Super-sized competition likely to include Japan
Japan's recent test against the All Blacks may result in a bonanza for Asian rugby as Super Rugby's vexing proposed restructure is again scrutinised in London this weekend.
Sanzar boss Greg Peters will be urging the three existing partners to compromise - South Africa may be asked to make more sacrifices than New Zealand and Australia - as they again debate how to revamp the competition before the broadcasting deal ends in late 2015.
One thing appears certain: the competition will be extended to 18 teams, with South African guaranteed to have six sides, along with another from Argentina, and, possibly, a team from Japan.
The recent test against the All Blacks, when Japan lost 54-6 after trailing just 7-6 after 26 minutes, was played in front of 26,000 fans and may have impressed some powerful commercial operators in Tokyo.
Japan will host the 2019 World Cup, which may also convince the Sanzar partners to swing a decision in their favour.
"They want their national team to perform pretty well in 2019," Peters acknowledged. "So the higher standard of rugby their players can play leading up that time - it has some strategic sense to involve them in a professional competition where they are playing against the best players in the world."
There is potential for New Zealand and Australia to have a sixth team but the Japanese option may be looked upon most favourably because they offer a door into the lucrative Far East market.
"Asia is an opportunity for, particularly the Australasian teams, to unlock commercial revenue that hasn't been previously available to them, as well as having those teams provide a different dynamic," Peters explained.
Japan's good fortune would be bad news for the potential for a Pacific Island-based consortium to operate from Auckland.
Peters said an Island team could be considered a sixth New Zealand side if a backer could be found but this seems a long shot.
Given the recent comments from South African Rugby Union president Oregan Hoskins, who dismissed Sanzar's suggestion that a two-conference model be promoted, some harsh dialogue may feature when the Sanzar heavyweights gather in London.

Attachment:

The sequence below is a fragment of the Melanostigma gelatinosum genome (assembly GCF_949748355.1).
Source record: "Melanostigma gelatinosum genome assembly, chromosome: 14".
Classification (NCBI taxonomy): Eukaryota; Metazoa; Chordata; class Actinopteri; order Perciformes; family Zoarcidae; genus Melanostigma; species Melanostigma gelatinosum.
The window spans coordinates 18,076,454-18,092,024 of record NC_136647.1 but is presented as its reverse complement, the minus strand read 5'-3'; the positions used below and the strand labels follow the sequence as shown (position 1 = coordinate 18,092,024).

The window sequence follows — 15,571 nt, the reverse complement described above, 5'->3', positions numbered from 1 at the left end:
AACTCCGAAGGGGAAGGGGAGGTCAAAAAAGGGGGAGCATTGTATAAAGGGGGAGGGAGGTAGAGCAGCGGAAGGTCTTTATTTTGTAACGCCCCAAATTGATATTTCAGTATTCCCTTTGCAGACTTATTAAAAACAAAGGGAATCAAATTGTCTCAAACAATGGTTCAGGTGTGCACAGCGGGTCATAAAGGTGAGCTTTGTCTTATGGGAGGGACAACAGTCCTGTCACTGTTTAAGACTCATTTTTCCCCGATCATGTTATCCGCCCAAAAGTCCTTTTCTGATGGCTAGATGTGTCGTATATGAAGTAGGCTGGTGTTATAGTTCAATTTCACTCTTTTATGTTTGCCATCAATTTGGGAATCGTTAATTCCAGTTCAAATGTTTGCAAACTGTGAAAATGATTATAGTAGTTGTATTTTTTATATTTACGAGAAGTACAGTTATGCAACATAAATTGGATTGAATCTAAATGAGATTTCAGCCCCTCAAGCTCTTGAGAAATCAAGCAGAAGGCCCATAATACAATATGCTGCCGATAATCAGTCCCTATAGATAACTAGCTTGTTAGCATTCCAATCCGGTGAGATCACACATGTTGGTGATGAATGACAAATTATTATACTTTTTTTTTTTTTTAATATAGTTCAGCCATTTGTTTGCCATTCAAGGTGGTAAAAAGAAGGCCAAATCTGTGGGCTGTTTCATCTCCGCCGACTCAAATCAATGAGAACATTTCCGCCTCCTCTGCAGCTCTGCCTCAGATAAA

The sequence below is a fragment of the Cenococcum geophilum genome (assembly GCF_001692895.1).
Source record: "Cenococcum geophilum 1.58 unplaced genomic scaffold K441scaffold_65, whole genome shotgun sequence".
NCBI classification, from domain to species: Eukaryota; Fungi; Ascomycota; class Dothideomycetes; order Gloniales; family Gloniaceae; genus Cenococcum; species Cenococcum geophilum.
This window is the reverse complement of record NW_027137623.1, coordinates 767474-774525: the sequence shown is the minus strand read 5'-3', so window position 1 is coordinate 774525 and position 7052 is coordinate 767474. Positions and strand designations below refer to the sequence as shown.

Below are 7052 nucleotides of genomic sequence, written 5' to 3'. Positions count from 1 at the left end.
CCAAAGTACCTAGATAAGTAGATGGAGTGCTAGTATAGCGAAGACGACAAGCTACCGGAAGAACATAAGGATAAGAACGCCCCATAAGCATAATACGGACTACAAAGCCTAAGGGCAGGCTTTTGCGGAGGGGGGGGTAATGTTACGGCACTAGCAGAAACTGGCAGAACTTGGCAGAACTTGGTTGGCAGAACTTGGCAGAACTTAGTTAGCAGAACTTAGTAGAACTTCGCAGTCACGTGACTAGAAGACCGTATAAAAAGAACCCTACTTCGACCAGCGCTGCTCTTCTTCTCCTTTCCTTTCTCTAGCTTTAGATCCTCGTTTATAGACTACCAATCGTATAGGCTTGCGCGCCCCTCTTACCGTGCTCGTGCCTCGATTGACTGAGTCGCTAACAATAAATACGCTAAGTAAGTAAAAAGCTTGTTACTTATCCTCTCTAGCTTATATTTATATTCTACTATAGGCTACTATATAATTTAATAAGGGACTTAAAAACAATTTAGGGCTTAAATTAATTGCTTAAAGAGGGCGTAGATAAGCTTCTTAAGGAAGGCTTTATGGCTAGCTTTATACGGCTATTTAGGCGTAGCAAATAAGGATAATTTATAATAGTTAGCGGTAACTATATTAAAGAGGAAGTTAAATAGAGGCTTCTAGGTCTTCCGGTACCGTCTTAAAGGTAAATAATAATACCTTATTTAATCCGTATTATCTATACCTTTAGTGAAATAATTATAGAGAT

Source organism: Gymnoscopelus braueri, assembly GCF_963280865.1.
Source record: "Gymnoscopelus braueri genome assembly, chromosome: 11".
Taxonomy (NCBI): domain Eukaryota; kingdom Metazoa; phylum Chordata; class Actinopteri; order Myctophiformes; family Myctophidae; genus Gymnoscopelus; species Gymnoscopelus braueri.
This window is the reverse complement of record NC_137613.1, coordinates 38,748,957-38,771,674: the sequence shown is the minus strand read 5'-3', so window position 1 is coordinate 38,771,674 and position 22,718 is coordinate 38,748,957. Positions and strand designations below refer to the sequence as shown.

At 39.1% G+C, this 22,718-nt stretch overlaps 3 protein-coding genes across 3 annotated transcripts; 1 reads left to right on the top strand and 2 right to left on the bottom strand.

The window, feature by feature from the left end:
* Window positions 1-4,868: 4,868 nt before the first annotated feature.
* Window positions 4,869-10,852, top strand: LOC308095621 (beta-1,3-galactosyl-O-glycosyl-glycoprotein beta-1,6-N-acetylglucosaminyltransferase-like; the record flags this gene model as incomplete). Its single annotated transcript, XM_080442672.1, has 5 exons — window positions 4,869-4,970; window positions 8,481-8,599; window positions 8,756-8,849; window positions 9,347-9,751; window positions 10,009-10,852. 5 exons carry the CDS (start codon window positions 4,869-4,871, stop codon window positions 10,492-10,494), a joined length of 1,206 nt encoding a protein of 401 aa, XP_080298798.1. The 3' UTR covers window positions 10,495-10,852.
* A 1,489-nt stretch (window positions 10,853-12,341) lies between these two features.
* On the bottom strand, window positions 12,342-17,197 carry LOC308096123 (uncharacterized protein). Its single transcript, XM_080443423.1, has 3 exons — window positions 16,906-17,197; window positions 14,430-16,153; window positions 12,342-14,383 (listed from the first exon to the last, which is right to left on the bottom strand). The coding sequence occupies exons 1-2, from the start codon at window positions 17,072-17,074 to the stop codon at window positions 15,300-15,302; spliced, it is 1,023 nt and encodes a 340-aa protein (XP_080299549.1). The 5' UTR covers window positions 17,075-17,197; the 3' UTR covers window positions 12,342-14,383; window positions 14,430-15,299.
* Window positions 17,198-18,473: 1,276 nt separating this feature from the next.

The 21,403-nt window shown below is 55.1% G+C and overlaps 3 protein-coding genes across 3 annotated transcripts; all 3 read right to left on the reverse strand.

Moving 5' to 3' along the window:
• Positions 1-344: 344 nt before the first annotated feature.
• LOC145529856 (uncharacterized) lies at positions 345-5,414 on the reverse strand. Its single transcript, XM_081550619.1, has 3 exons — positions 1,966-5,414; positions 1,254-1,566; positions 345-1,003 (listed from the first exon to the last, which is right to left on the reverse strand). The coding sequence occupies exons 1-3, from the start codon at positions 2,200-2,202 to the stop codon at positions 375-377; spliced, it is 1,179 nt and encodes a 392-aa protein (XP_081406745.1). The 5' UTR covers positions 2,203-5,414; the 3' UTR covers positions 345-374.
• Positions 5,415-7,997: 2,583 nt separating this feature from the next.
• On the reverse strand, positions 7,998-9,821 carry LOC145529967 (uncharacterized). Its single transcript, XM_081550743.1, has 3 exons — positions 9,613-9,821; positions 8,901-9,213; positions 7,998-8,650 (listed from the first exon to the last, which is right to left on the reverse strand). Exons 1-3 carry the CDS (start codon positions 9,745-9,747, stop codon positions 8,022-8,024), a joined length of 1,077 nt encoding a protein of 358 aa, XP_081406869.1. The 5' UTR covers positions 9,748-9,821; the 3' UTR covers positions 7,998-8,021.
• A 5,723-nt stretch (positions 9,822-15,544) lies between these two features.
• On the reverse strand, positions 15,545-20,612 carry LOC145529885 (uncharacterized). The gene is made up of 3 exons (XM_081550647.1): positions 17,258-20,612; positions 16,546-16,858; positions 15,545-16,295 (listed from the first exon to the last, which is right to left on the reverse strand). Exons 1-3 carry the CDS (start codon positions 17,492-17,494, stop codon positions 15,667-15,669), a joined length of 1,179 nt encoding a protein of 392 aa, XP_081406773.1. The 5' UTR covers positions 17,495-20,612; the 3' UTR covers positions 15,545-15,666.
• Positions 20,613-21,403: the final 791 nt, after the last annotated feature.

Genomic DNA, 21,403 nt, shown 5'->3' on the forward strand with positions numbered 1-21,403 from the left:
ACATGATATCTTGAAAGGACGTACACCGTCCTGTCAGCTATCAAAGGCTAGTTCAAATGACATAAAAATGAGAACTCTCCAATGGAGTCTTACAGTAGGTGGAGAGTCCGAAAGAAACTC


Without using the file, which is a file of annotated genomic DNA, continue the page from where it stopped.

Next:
"I can't see the idea of having an Australasian conference and an African conference," a bullish Hoskins said last month.
By uttering these comments in public Hoskins has deliberately put the heat on Sanzar.
SARU, who don't want a competition stacked with local derbies because they believe they already get that with their domestic Currie Cup competition, are likely to prefer a three-conference structure.
Urging Hoskins to ditch this viewpoint will be a priority for Peters, who acknowledges it is unlikely a final solution will be hammered out this week.
"Sanzar is like a marriage. It will come down to, now, how much each of the individual unions is prepared to compromise their own - and in some cases strong - principals for the collective good of arriving at a solution that will work for all three countries."
Sanzar are hoping to have a reveal the new rejigged format, which will contain 18 teams, to the broadcasters by Christmas, though Peters explained there was potential for that deadline to be extended.
"It's not panic stations by any stretch because we still have a competition structure that will last another two years."